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MOVIE REVIEW: Arrival

To reveal more of the emotional and scientific obstacle course would take away from the engrossing experience to be had by “Arrival.”  This is the anti-”Independence Day,” so don’t expect a populist romp.  Instead, open your mind to a stimulating and provocative mindbender that may require more than one viewing to grasp and appreciate.  The trippy events unfolding out of the screenplay tangle the puppeteer’s strings and play with narrative and filmmaking forces few are daring enough, and smart enough, to wield.

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MOVIE REVIEW: Star Trek Beyond

The toothpaste is out of the tube, so to speak, for this current “Star Trek” franchise stewarded by J.J. Abrams.  Seven years into a reboot of erasure, there’s no going back.  This new cast and new timeline is here to stay.  If the die-hards haven’t dealt with it by now, they likely never will.  Those who arrived in 2009 with wide eyes and a fresh heart have not been disappointed.  “Star Trek Beyond” pushes a stellar and steady progression of shiny and modern blockbuster filmmaking with the right salutes to beloved nostalgia that warm from within.

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MOVIE REVIEW: Midnight Special

In the Merriam-Webster Dictionary, the adjective form of "special" can be defined as "held in particular esteem" and "readily distinguishable from others in the same category."  For a film to earn that distinction it has to do more than have the word in its title, as is the case with the Jeff Nichols film "Midnight Special."  It has to possess exemplary qualities to revere that enable it to stand out from its peers.  As one of the most striking, imposing, and spell-binding original science fiction films in recent memory, "special" is fitting trademark for "Midnight Special."

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MOVIE REVIEW: Jupiter Ascending

"Jupiter Ascending" is an utter mess of missed opportunity and misguided world-building.  Just as with a majority of science fiction movies, the visual panache is present in astounding detail.  That, once again, is the easy part.  Unfortunately, none of it (and I mean none of it), is created with purpose or direction that becomes compelling and stirring to you as the audience.  None of its creative ingredients work to earn your investment, acceptance, attention, or even your basic comprehension.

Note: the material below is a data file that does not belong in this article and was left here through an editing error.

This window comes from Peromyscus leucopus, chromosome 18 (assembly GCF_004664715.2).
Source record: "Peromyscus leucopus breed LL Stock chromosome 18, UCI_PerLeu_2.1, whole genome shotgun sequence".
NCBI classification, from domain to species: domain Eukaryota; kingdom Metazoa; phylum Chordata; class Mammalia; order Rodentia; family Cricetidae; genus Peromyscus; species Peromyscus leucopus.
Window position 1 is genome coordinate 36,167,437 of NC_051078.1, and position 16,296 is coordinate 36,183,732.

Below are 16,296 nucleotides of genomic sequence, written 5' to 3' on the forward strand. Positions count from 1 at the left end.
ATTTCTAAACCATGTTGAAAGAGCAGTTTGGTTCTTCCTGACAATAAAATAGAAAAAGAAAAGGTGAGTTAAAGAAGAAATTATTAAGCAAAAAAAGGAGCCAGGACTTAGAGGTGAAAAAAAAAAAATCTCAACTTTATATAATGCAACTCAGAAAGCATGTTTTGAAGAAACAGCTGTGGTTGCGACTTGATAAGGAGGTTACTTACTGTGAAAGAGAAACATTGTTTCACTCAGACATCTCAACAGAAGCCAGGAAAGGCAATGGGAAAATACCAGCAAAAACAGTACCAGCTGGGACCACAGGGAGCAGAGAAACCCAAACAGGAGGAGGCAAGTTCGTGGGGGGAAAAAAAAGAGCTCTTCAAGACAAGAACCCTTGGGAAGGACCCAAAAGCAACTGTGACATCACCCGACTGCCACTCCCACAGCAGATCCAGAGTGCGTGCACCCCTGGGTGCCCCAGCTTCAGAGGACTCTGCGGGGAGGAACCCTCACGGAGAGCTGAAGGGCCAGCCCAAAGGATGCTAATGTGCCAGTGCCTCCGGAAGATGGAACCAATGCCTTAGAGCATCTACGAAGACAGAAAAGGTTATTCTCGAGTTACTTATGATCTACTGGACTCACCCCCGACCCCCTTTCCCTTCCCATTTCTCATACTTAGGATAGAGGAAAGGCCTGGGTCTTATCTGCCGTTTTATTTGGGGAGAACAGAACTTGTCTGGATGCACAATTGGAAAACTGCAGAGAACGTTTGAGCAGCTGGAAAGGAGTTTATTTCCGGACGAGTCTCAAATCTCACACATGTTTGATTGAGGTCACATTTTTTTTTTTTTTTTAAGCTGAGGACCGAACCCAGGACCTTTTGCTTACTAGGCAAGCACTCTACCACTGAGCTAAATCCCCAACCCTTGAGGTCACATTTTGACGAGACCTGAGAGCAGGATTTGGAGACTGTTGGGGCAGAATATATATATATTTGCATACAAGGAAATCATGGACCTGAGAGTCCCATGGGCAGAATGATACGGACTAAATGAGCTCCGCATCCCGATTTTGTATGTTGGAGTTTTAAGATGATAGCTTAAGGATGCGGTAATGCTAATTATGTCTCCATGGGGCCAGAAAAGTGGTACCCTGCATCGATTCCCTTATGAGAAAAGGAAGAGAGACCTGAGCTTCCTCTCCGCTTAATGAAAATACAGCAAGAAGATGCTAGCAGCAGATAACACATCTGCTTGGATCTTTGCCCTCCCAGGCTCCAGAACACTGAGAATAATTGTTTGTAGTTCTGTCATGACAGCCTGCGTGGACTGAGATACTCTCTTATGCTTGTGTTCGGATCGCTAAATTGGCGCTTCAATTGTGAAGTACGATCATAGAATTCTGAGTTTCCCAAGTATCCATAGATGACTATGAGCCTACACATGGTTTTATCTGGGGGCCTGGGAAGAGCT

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MOVIE REVIEW: Interstellar

MY 300TH REVIEW: Like all truly ambitious science fiction of the highest order, "Interstellar" pushes the limits for personal interpretation of both the science and the fiction.  Both genre elements are wildly heightened to a bold and epic scale to address the internal opposites between logic and spectacle, science and sentiment, and brains and emotion.  Each of those ideals have their soaring high points and matching low points across the board in "Interstellar."  It all comes down to your taste, which makes "Interstellar" easily the most polarizing film of the year.  You will either love it to the core or hate it to the bone with very little room for a middle ground.

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MOVIE REVIEW: Her

Her, the new film from Being John Malkovich and Where the Wild Things Are director Spike Jonze, takes a look at that level of dichotomy and extends it into the not-too-distant future in a very different kind of science fiction setting.